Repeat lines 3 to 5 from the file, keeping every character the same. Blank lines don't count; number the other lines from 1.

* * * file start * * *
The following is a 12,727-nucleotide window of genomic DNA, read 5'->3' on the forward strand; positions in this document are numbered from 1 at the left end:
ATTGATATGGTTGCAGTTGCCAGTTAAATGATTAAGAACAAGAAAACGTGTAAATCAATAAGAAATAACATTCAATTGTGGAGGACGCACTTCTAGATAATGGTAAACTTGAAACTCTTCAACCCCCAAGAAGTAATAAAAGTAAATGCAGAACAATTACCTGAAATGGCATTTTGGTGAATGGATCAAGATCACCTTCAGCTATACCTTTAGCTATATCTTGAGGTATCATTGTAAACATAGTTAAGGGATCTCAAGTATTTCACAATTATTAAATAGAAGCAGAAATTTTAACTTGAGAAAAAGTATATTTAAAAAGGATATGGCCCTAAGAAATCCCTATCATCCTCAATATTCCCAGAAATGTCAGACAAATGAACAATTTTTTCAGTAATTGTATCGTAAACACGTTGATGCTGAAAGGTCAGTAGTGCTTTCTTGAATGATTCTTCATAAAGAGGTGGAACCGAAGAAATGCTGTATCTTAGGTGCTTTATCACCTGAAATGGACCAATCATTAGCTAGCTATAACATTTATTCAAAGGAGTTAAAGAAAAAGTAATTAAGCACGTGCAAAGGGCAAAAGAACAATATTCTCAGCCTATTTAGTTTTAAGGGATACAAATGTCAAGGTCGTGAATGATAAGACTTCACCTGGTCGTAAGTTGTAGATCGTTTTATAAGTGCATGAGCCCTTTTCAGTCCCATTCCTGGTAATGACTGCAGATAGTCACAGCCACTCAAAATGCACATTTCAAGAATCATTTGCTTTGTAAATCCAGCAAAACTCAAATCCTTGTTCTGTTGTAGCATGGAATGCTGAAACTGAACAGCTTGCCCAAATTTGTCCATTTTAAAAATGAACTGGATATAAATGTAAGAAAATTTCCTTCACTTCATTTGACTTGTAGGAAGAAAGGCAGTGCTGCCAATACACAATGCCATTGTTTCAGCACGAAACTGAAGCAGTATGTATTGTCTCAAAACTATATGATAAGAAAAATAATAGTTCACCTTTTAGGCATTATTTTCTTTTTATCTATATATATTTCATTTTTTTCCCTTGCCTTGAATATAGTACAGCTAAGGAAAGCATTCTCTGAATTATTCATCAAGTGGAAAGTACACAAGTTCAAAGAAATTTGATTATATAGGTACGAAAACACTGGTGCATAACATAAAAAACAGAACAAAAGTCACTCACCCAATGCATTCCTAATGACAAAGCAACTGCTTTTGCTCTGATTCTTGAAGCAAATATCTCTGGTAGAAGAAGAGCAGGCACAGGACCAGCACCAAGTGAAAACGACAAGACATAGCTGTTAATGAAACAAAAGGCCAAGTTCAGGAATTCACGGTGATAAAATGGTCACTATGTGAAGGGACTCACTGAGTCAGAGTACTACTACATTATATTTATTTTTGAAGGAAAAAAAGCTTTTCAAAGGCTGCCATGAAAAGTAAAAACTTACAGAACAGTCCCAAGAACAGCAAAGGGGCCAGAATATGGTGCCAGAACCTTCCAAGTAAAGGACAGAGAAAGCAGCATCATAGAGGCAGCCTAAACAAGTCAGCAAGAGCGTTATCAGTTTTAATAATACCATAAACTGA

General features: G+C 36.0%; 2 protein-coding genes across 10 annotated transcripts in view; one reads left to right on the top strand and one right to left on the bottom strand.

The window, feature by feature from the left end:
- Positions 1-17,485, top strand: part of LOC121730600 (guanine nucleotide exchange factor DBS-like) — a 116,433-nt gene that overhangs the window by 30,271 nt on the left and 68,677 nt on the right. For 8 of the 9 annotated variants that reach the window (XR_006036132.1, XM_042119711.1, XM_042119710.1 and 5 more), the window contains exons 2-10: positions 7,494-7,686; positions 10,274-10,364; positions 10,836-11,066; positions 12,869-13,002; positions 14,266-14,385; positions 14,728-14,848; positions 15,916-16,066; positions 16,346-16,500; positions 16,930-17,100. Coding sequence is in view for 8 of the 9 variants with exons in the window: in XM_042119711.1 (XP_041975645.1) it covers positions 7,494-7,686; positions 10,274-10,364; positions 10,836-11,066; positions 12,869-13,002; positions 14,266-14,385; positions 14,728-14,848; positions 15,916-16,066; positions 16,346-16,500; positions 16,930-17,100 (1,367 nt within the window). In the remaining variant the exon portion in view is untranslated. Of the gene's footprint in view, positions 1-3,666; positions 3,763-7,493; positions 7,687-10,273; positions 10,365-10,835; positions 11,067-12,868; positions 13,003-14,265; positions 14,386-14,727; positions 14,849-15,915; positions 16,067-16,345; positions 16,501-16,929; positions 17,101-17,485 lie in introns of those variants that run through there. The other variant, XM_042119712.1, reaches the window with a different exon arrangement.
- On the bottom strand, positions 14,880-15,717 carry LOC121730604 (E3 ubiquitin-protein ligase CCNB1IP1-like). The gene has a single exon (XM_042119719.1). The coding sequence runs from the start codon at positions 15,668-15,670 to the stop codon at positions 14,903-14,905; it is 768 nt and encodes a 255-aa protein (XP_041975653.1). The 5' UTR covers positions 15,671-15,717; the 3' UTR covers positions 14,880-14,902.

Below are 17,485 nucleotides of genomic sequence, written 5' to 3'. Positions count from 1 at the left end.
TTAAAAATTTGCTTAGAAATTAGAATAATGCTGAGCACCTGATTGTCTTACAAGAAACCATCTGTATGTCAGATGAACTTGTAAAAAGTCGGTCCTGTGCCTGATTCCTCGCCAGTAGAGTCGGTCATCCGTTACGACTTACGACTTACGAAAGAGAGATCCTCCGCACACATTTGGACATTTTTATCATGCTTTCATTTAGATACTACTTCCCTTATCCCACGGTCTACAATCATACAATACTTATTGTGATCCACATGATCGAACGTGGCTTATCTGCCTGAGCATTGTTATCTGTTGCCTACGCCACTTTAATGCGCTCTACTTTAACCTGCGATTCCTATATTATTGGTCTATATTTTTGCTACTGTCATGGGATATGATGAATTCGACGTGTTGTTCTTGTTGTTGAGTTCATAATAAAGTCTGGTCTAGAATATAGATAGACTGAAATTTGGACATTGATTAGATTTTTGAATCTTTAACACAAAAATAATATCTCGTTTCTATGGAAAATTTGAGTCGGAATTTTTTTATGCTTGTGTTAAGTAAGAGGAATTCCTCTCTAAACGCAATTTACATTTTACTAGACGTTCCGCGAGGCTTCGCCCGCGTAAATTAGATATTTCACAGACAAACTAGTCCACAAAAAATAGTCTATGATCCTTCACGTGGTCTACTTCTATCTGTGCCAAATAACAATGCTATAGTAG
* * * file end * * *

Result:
General features: G+C 36.0%; 2 protein-coding genes across 10 annotated transcripts in view; one reads left to right on the top strand and one right to left on the bottom strand.

The window, feature by feature from the left end:
- Positions 1-17,485, top strand: part of LOC121730600 (guanine nucleotide exchange factor DBS-like) — a 116,433-nt gene that overhangs the window by 30,271 nt on the left and 68,677 nt on the right. For 8 of the 9 annotated variants that reach the window (XR_006036132.1, XM_042119711.1, XM_042119710.1 and 5 more), the window contains exons 2-10: positions 7,494-7,686; positions 10,274-10,364; positions 10,836-11,066; positions 12,869-13,002; positions 14,266-14,385; positions 14,728-14,848; positions 15,916-16,066; positions 16,346-16,500; positions 16,930-17,100. Coding sequence is in view for 8 of the 9 variants with exons in the window: in XM_042119711.1 (XP_041975645.1) it covers positions 7,494-7,686; positions 10,274-10,364; positions 10,836-11,066; positions 12,869-13,002; positions 14,266-14,385; positions 14,728-14,848; positions 15,916-16,066; positions 16,346-16,500; positions 16,930-17,100 (1,367 nt within the window). In the remaining variant the exon portion in view is untranslated. Of the gene's footprint in view, positions 1-3,666; positions 3,763-7,493; positions 7,687-10,273; positions 10,365-10,835; positions 11,067-12,868; positions 13,003-14,265; positions 14,386-14,727; positions 14,849-15,915; positions 16,067-16,345; positions 16,501-16,929; positions 17,101-17,485 lie in introns of those variants that run through there. The other variant, XM_042119712.1, reaches the window with a different exon arrangement.